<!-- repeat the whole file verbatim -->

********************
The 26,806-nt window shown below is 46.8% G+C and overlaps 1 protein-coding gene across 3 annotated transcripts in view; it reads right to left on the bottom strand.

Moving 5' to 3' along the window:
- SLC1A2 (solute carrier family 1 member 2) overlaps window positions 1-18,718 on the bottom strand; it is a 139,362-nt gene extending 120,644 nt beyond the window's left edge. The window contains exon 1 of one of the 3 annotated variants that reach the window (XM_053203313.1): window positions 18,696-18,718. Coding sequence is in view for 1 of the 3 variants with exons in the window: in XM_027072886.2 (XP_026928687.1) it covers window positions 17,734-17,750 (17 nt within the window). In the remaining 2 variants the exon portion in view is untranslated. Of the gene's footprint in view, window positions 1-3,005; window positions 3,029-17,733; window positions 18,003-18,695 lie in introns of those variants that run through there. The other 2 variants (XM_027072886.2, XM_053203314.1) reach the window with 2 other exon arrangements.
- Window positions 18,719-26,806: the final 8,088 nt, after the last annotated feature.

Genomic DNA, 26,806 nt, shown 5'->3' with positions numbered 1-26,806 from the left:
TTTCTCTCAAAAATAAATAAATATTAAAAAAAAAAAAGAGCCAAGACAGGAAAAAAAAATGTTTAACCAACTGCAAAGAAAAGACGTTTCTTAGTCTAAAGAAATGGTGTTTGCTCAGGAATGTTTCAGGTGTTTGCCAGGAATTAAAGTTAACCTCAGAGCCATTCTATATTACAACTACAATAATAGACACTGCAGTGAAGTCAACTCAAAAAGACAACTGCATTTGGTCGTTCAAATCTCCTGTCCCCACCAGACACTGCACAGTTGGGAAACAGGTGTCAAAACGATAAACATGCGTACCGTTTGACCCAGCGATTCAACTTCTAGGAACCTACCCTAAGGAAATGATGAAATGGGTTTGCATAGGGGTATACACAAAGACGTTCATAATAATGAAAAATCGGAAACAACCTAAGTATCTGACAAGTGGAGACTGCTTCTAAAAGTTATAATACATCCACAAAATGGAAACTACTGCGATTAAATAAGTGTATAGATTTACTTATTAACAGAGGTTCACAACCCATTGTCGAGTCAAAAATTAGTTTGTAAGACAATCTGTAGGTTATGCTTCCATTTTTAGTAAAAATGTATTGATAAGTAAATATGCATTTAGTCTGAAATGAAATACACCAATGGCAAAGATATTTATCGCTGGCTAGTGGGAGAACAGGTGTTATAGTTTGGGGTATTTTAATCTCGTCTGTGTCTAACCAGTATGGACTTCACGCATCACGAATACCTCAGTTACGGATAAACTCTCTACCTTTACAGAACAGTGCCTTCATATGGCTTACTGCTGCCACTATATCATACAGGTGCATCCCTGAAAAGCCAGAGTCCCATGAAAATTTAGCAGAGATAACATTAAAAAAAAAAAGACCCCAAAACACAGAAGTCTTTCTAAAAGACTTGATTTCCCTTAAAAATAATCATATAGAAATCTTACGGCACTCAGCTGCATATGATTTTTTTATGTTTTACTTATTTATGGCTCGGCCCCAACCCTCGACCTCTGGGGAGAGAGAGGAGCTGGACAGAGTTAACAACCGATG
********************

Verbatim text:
The 26,806-nt window shown below is 46.8% G+C and overlaps 1 protein-coding gene across 3 annotated transcripts in view; it reads right to left on the bottom strand.

Moving 5' to 3' along the window:
- SLC1A2 (solute carrier family 1 member 2) overlaps window positions 1-18,718 on the bottom strand; it is a 139,362-nt gene extending 120,644 nt beyond the window's left edge. The window contains exon 1 of one of the 3 annotated variants that reach the window (XM_053203313.1): window positions 18,696-18,718. Coding sequence is in view for 1 of the 3 variants with exons in the window: in XM_027072886.2 (XP_026928687.1) it covers window positions 17,734-17,750 (17 nt within the window). In the remaining 2 variants the exon portion in view is untranslated. Of the gene's footprint in view, window positions 1-3,005; window positions 3,029-17,733; window positions 18,003-18,695 lie in introns of those variants that run through there. The other 2 variants (XM_027072886.2, XM_053203314.1) reach the window with 2 other exon arrangements.
- Window positions 18,719-26,806: the final 8,088 nt, after the last annotated feature.

Genomic DNA, 26,806 nt, shown 5'->3' with positions numbered 1-26,806 from the left:
TTTCTCTCAAAAATAAATAAATATTAAAAAAAAAAAAGAGCCAAGACAGGAAAAAAAAATGTTTAACCAACTGCAAAGAAAAGACGTTTCTTAGTCTAAAGAAATGGTGTTTGCTCAGGAATGTTTCAGGTGTTTGCCAGGAATTAAAGTTAACCTCAGAGCCATTCTATATTACAACTACAATAATAGACACTGCAGTGAAGTCAACTCAAAAAGACAACTGCATTTGGTCGTTCAAATCTCCTGTCCCCACCAGACACTGCACAGTTGGGAAACAGGTGTCAAAACGATAAACATGCGTACCGTTTGACCCAGCGATTCAACTTCTAGGAACCTACCCTAAGGAAATGATGAAATGGGTTTGCATAGGGGTATACACAAAGACGTTCATAATAATGAAAAATCGGAAACAACCTAAGTATCTGACAAGTGGAGACTGCTTCTAAAAGTTATAATACATCCACAAAATGGAAACTACTGCGATTAAATAAGTGTATAGATTTACTTATTAACAGAGGTTCACAACCCATTGTCGAGTCAAAAATTAGTTTGTAAGACAATCTGTAGGTTATGCTTCCATTTTTAGTAAAAATGTATTGATAAGTAAATATGCATTTAGTCTGAAATGAAATACACCAATGGCAAAGATATTTATCGCTGGCTAGTGGGAGAACAGGTGTTATAGTTTGGGGTATTTTAATCTCGTCTGTGTCTAACCAGTATGGACTTCACGCATCACGAATACCTCAGTTACGGATAAACTCTCTACCTTTACAGAACAGTGCCTTCATATGGCTTACTGCTGCCACTATATCATACAGGTGCATCCCTGAAAAGCCAGAGTCCCATGAAAATTTAGCAGAGATAACATTAAAAAAAAAAAGACCCCAAAACACAGAAGTCTTTCTAAAAGACTTGATTTCCCTTAAAAATAATCATATAGAAATCTTACGGCACTCAGCTGCATATGATTTTTTTATGTTTTACTTATTTATGGCTCGGCCCCAACCCTCGACCTCTGGGGAGAGAGAGGAGCTGGACAGAGTTAACAACCGATG